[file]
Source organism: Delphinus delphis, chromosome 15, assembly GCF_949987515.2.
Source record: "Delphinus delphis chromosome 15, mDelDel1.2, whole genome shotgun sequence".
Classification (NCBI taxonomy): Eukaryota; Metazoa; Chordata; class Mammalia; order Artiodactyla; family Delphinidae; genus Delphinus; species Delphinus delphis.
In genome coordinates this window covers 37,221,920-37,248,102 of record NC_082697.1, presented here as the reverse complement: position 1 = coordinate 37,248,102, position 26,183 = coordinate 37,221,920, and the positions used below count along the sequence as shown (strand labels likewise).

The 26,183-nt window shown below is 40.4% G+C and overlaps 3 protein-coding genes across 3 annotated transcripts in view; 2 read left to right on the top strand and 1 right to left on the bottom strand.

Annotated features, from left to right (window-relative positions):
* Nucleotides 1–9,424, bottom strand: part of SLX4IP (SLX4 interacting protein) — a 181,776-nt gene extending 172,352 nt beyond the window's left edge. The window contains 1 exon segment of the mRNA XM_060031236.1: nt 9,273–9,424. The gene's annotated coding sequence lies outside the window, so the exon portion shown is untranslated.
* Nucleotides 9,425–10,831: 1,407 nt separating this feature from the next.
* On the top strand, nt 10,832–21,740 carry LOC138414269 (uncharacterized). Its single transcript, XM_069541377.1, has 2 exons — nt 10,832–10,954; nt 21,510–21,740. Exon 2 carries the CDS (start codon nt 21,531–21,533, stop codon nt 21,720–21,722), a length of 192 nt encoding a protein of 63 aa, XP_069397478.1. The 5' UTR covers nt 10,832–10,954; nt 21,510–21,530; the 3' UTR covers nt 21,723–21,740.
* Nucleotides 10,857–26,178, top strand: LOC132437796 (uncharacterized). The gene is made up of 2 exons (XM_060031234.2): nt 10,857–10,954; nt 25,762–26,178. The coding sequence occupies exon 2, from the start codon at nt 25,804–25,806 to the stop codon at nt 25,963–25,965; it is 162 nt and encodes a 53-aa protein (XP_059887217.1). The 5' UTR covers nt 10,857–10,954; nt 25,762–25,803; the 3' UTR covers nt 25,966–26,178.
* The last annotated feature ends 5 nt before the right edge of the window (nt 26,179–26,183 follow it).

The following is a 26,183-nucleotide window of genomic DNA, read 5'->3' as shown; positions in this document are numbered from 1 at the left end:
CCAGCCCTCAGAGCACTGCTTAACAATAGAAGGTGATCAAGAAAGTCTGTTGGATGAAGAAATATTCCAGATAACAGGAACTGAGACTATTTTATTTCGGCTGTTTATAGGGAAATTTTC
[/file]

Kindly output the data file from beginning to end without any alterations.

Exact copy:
Source organism: Delphinus delphis, chromosome 15, assembly GCF_949987515.2.
Source record: "Delphinus delphis chromosome 15, mDelDel1.2, whole genome shotgun sequence".
Classification (NCBI taxonomy): Eukaryota; Metazoa; Chordata; class Mammalia; order Artiodactyla; family Delphinidae; genus Delphinus; species Delphinus delphis.
In genome coordinates this window covers 37,221,920-37,248,102 of record NC_082697.1, presented here as the reverse complement: position 1 = coordinate 37,248,102, position 26,183 = coordinate 37,221,920, and the positions used below count along the sequence as shown (strand labels likewise).

The 26,183-nt window shown below is 40.4% G+C and overlaps 3 protein-coding genes across 3 annotated transcripts in view; 2 read left to right on the top strand and 1 right to left on the bottom strand.

Annotated features, from left to right (window-relative positions):
* Nucleotides 1–9,424, bottom strand: part of SLX4IP (SLX4 interacting protein) — a 181,776-nt gene extending 172,352 nt beyond the window's left edge. The window contains 1 exon segment of the mRNA XM_060031236.1: nt 9,273–9,424. The gene's annotated coding sequence lies outside the window, so the exon portion shown is untranslated.
* Nucleotides 9,425–10,831: 1,407 nt separating this feature from the next.
* On the top strand, nt 10,832–21,740 carry LOC138414269 (uncharacterized). Its single transcript, XM_069541377.1, has 2 exons — nt 10,832–10,954; nt 21,510–21,740. Exon 2 carries the CDS (start codon nt 21,531–21,533, stop codon nt 21,720–21,722), a length of 192 nt encoding a protein of 63 aa, XP_069397478.1. The 5' UTR covers nt 10,832–10,954; nt 21,510–21,530; the 3' UTR covers nt 21,723–21,740.
* Nucleotides 10,857–26,178, top strand: LOC132437796 (uncharacterized). The gene is made up of 2 exons (XM_060031234.2): nt 10,857–10,954; nt 25,762–26,178. The coding sequence occupies exon 2, from the start codon at nt 25,804–25,806 to the stop codon at nt 25,963–25,965; it is 162 nt and encodes a 53-aa protein (XP_059887217.1). The 5' UTR covers nt 10,857–10,954; nt 25,762–25,803; the 3' UTR covers nt 25,966–26,178.
* The last annotated feature ends 5 nt before the right edge of the window (nt 26,179–26,183 follow it).

The following is a 26,183-nucleotide window of genomic DNA, read 5'->3' as shown; positions in this document are numbered from 1 at the left end:
CCAGCCCTCAGAGCACTGCTTAACAATAGAAGGTGATCAAGAAAGTCTGTTGGATGAAGAAATATTCCAGATAACAGGAACTGAGACTATTTTATTTCGGCTGTTTATAGGGAAATTTTC